In parallel proceedings before the EPO, the EPO reached an alternative view. It held that AGA's patent was invalid but not because there had been a novelty-destroying disclosure during the Slovakian clinical trial. On that point, the EPO maintained its principal that clinical trials are assumed to be confidential, and held that there had not been a prior disclosure of the patent made to the public which would invalidate the patent. The proceedings before the EPO are the subject of an appeal.
Lessons to learn from the case
The case highlights that there are two approaches for determining whether the disclosure of a medical device during a clinical trial prior to filing for patent protection will invalidate a subsequently-filed patent application.
There is the UK court test, where there is no presumption of confidentiality on the basis that disclosure was made during a clinical trial and where a duty of confidence will be assessed on the facts of each case, and there is the EPO test where it is assumed that any person involved in clinical trials is subject to confidentiality obligations.
Medical device manufacturers cannot predict in which jurisdiction they may require to defend a patent years down the line. They therefore should assume that the more restrictive UK test would apply and take steps to pre-empt future claims that the disclosure of their inventions in clinical trials are novelty-destroying. To do this, medical device manufacturers should try to ensure that everyone engaged in a clinical trial knows that they are bound by obligations of confidentiality.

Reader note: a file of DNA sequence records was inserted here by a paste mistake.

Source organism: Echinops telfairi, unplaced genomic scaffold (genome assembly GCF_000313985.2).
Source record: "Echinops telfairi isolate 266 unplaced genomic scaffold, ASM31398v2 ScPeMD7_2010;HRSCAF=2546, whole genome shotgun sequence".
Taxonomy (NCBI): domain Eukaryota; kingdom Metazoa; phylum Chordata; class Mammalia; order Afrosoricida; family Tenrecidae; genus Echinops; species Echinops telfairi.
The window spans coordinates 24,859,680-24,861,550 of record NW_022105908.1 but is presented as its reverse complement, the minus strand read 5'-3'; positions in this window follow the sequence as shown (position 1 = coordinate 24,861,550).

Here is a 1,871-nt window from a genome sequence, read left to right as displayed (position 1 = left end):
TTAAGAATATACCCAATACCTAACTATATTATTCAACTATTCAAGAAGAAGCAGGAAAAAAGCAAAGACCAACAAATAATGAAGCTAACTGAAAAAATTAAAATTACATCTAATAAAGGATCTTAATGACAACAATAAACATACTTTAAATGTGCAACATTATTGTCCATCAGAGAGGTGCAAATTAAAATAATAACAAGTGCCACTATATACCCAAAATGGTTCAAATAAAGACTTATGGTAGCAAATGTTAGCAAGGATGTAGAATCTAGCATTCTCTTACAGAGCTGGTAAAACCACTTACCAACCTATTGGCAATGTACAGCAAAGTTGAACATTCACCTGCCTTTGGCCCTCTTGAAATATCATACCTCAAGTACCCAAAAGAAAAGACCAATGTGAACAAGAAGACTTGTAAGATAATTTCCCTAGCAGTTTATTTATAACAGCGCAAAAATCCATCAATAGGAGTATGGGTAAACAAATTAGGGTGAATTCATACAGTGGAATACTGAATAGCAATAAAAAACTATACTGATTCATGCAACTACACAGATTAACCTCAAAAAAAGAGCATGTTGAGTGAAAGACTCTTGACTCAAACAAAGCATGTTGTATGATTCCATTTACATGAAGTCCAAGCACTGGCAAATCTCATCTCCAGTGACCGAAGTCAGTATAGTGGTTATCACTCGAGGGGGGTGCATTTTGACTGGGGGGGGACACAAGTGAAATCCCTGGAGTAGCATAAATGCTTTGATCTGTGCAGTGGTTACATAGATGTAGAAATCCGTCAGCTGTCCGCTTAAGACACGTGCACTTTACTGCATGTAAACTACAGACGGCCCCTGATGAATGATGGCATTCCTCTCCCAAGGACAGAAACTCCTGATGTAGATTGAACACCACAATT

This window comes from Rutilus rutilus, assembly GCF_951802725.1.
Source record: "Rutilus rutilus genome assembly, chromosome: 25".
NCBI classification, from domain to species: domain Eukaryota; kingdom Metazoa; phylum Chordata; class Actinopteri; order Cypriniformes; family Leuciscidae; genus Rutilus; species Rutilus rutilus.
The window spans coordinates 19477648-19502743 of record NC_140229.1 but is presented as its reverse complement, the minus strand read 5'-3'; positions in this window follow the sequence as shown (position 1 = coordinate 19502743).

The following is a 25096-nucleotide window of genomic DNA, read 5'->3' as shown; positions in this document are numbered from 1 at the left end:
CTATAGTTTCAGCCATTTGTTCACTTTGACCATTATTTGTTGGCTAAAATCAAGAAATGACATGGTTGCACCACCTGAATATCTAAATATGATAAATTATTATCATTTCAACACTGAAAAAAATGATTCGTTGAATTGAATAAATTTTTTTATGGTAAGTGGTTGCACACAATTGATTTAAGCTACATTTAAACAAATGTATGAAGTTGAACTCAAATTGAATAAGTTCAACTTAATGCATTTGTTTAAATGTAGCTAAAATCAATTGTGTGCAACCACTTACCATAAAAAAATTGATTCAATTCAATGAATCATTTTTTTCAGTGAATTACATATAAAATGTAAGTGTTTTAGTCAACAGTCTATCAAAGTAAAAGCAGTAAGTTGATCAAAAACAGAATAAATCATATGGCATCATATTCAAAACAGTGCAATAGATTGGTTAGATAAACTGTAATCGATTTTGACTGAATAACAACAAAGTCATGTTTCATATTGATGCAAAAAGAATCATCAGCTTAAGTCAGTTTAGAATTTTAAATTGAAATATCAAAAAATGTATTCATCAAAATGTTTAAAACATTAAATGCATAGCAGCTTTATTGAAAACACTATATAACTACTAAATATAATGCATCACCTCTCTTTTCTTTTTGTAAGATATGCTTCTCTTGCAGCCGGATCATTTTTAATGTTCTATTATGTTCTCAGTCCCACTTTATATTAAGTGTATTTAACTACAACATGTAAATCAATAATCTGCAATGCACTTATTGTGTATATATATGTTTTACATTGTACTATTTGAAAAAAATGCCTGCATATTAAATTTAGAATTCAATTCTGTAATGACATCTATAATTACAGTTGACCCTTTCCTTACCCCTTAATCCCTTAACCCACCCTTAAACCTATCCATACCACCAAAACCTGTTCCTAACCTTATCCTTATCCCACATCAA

This means they should require all individuals who will come into contact with their device in a clinical trial setting to sign non-disclosure agreements, and ensure that clinical trial agreements impose obligations of confidentiality on all individuals who will come into contact with it.
In addition, all correspondence about the clinical trial should clearly and expressly state that the trial is confidential and be marked as such.
Even if a patent application has already been filed covering the device which is to be trialled, these steps should still be taken as any improvements in the product not disclosed in the already-filed patent application could be the subject of a separate patent application in future.
Adrian Murray is a patent law expert in the life sciences sector for Pinsent Masons, the law firm behind Out-Law.com. A version of this article was first published by Scrip Regulatory Affairs.